High voltage power supply 68 is actuated to apply a potential of about 30 KeV between cathode 62 and anode or plate 12. The cathode current applied by source 66 heats cathode 62 to incandescence and electrons are emitted from cathode 62 by conventional thermionic emission, also referred to as glow emission. The electrons emitted from cathode 62 are attracted by anode 12 and thus accelerated to form an electron beam 70 impinging on foil 16. The electron beam penetrates the foil and enters the gas within chamber 10. This causes formation of excimers in a relatively small region 72 immediately adjacent to foil 16. The entering electrons also produce a space charge on the gas within chamber 10 in the vicinity of foil 16. Because foil 16 is electrically insulating, the space charge does not dissipate to anode 12. With continued operation of the electron beam gun, the space charge reaches equilibrium. In this condition, the potential of the gas within current collector 48 is on the order of 1 KeV. After the system reaches equilibrium, the accumulation of negative charge in the gas is balanced by current flow from current collector 48 for lead 50 and meter 54 back to ground. Thus, the reading of meter 54 provides a direct indication of the beam current applied to the gas. Greater beam currents tend to provide greater emitted light. However, the maximum beam current which can be applied is determined by the characteristics for film 16. Even the relatively small proportion of electron beam power absorbed in the film tends to heat the film. Therefore, the beam current cannot be increased indefinitely without destroying the film. The exact beam current which can be accommodated depends in part upon the duty cycle of the apparatus. Thus, if a constant current is to be maintained for prolonged time (continuous duty cycle), the beam current typically does not exceed about 5 μA/mm2 of foil.
The electron beam entering the gas in chamber 10 causes formation of excimers in the gas. The decaying excimers emit ultraviolet light. The spectral characteristics of the ultraviolet light will depend in large measure on the gas which is used. Typical spectra for argon at 1.0 bar; krypton at 1.3 bar and xenon at 1.2 bar absolute pressure are depicted in FIG. 2. In FIG. 2, the vertical axis labeled as “current rate” is a measure of light intensity. Typically, the various gases emit in the spectral ranges indicated in Table 1 below.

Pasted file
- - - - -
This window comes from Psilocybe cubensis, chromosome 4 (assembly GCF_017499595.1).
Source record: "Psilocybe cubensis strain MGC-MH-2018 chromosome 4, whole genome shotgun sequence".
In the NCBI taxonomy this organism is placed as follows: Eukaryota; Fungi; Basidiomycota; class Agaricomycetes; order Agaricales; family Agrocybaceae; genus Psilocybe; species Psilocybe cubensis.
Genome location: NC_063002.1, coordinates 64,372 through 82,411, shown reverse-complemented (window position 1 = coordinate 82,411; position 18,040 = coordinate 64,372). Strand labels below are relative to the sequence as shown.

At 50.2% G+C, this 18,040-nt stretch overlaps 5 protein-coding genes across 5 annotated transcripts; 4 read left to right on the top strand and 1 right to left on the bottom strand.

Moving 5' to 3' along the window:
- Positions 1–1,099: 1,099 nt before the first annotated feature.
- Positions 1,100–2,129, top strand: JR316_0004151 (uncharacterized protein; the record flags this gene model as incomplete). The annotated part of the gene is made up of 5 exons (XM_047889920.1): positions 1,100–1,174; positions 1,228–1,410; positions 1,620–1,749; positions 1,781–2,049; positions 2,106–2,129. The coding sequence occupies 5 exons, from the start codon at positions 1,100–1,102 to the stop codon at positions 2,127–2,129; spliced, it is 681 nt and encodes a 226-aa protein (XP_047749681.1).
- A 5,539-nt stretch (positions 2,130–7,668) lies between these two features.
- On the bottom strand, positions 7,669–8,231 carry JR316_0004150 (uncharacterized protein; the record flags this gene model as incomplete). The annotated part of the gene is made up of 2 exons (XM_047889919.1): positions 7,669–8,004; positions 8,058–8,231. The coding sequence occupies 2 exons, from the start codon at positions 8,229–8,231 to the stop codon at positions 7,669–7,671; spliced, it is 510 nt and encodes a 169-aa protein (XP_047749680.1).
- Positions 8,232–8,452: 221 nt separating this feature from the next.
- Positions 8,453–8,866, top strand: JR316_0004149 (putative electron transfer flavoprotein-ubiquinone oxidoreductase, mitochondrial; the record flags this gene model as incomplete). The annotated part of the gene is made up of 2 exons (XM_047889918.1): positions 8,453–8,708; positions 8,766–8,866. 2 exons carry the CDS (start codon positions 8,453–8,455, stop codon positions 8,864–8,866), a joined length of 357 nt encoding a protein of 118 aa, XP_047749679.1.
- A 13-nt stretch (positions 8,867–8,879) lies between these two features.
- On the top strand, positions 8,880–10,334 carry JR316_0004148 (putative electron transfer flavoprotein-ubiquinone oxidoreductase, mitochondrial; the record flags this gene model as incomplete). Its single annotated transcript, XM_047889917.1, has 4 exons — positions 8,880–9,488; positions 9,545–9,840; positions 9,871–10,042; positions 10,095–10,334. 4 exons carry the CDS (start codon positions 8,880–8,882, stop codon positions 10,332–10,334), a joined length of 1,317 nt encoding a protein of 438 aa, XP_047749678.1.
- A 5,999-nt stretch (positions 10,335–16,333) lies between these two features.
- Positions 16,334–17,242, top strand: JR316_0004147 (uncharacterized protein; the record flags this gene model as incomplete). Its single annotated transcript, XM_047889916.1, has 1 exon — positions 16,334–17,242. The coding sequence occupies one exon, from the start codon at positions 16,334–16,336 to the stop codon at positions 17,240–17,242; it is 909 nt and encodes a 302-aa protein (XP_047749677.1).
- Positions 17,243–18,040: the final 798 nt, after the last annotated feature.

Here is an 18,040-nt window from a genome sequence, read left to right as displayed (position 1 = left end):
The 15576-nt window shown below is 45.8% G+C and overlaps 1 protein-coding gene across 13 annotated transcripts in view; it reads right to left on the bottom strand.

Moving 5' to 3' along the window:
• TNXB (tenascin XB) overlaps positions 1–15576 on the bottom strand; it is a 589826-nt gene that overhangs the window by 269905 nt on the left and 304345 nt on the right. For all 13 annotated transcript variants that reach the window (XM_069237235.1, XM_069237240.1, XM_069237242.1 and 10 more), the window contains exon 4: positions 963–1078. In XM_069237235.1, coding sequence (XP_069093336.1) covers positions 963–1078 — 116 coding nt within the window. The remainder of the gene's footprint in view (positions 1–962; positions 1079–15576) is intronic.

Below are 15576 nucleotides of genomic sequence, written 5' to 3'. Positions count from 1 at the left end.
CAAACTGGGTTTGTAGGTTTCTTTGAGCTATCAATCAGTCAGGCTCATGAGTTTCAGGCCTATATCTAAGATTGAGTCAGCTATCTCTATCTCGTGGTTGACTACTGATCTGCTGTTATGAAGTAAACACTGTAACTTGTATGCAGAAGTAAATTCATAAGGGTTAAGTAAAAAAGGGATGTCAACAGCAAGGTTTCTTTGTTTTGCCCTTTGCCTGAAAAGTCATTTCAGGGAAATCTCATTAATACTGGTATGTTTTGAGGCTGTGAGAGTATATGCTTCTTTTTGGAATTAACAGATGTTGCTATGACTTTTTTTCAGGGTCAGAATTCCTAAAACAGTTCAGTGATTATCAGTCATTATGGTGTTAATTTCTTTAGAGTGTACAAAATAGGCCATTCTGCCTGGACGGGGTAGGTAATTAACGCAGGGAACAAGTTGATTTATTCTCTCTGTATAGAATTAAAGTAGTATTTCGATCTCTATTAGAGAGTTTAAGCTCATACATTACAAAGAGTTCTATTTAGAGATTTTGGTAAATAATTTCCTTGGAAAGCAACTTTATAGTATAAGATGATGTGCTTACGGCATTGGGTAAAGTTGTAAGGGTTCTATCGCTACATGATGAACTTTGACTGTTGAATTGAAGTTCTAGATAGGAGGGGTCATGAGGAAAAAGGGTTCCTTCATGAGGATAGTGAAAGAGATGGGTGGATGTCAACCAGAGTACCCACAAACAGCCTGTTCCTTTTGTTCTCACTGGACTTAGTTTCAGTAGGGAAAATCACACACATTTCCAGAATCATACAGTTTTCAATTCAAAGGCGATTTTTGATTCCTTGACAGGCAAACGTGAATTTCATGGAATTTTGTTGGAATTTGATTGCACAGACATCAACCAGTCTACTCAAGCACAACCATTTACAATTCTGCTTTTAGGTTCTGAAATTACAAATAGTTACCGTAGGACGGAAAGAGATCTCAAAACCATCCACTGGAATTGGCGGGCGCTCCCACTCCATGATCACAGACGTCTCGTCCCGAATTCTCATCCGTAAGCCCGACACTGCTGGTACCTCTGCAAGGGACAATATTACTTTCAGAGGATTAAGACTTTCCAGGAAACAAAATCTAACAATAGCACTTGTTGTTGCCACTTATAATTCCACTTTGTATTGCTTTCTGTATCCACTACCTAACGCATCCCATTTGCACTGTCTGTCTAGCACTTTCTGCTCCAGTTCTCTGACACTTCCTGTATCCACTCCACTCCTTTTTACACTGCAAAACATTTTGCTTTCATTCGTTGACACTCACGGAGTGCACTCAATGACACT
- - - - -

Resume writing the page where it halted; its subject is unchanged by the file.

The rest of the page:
The valve given in Table 1 for argon include the so-called “third continuum” actually a very weak emission. Typically, the emission from argon includes intense light in the range of about 105 to about 140 nm wavelength. As best seen from inspection of FIG. 2, essentially any wavelength in the VUV range from about 120 to about 200 nm can be provided using argon, krypton or xenon. Shorter wavelengths, down to about 60 nm, can be provided using helium or neon. However, the MgF2, LiF, or quartz windows discussed above do not effectively transmit light at these wavelengths. Very thin silicon, typically less than 100 nanometers thick, can be used to transmit light at these wavelengths. To limit the mechanical stress on the thin window, a further chamber can be provided on the output side of the thin window, and this further chamber can be pressurized with a gas such as an inert gas which is substantially transparent to the emitted light, so that the pressure in both chambers is equal. A workpiece to be treated by the emitted light may be disposed within this further chamber. Alternatively, the light window may be omitted entirely so that the emitted light is confined within the emission chamber. A workpiece to be treated by the emitted light may be disposed within the emission chamber.